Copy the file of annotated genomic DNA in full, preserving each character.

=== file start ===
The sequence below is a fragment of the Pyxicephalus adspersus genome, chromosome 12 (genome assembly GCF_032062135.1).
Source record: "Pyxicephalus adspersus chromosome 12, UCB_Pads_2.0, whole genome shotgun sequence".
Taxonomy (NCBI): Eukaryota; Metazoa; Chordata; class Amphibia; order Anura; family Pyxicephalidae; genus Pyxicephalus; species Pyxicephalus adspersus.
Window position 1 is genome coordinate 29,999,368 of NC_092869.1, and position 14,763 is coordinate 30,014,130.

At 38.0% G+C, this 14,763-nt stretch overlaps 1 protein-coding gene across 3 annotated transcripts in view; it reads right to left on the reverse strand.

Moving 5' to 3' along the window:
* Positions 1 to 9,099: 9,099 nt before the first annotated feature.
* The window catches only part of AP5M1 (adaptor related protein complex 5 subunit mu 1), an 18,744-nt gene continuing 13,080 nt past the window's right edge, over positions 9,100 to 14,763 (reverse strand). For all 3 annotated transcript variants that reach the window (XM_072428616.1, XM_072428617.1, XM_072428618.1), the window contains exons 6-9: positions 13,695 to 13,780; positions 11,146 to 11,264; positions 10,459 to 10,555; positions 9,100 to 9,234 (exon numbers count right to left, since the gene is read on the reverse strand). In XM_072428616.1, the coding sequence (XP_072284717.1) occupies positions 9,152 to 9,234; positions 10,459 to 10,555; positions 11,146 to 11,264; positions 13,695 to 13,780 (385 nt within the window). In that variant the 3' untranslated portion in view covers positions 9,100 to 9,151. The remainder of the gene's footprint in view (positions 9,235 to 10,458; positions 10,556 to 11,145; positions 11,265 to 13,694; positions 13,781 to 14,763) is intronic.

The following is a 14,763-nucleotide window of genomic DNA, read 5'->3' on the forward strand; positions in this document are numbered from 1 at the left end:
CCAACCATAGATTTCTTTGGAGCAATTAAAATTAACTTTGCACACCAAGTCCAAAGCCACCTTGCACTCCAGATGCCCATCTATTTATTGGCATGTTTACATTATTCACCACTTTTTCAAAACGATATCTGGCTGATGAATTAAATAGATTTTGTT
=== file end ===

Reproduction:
The sequence below is a fragment of the Pyxicephalus adspersus genome, chromosome 12 (genome assembly GCF_032062135.1).
Source record: "Pyxicephalus adspersus chromosome 12, UCB_Pads_2.0, whole genome shotgun sequence".
Taxonomy (NCBI): Eukaryota; Metazoa; Chordata; class Amphibia; order Anura; family Pyxicephalidae; genus Pyxicephalus; species Pyxicephalus adspersus.
Window position 1 is genome coordinate 29,999,368 of NC_092869.1, and position 14,763 is coordinate 30,014,130.

At 38.0% G+C, this 14,763-nt stretch overlaps 1 protein-coding gene across 3 annotated transcripts in view; it reads right to left on the reverse strand.

Moving 5' to 3' along the window:
* Positions 1 to 9,099: 9,099 nt before the first annotated feature.
* The window catches only part of AP5M1 (adaptor related protein complex 5 subunit mu 1), an 18,744-nt gene continuing 13,080 nt past the window's right edge, over positions 9,100 to 14,763 (reverse strand). For all 3 annotated transcript variants that reach the window (XM_072428616.1, XM_072428617.1, XM_072428618.1), the window contains exons 6-9: positions 13,695 to 13,780; positions 11,146 to 11,264; positions 10,459 to 10,555; positions 9,100 to 9,234 (exon numbers count right to left, since the gene is read on the reverse strand). In XM_072428616.1, the coding sequence (XP_072284717.1) occupies positions 9,152 to 9,234; positions 10,459 to 10,555; positions 11,146 to 11,264; positions 13,695 to 13,780 (385 nt within the window). In that variant the 3' untranslated portion in view covers positions 9,100 to 9,151. The remainder of the gene's footprint in view (positions 9,235 to 10,458; positions 10,556 to 11,145; positions 11,265 to 13,694; positions 13,781 to 14,763) is intronic.

The following is a 14,763-nucleotide window of genomic DNA, read 5'->3' on the forward strand; positions in this document are numbered from 1 at the left end:
CCAACCATAGATTTCTTTGGAGCAATTAAAATTAACTTTGCACACCAAGTCCAAAGCCACCTTGCACTCCAGATGCCCATCTATTTATTGGCATGTTTACATTATTCACCACTTTTTCAAAACGATATCTGGCTGATGAATTAAATAGATTTTGTT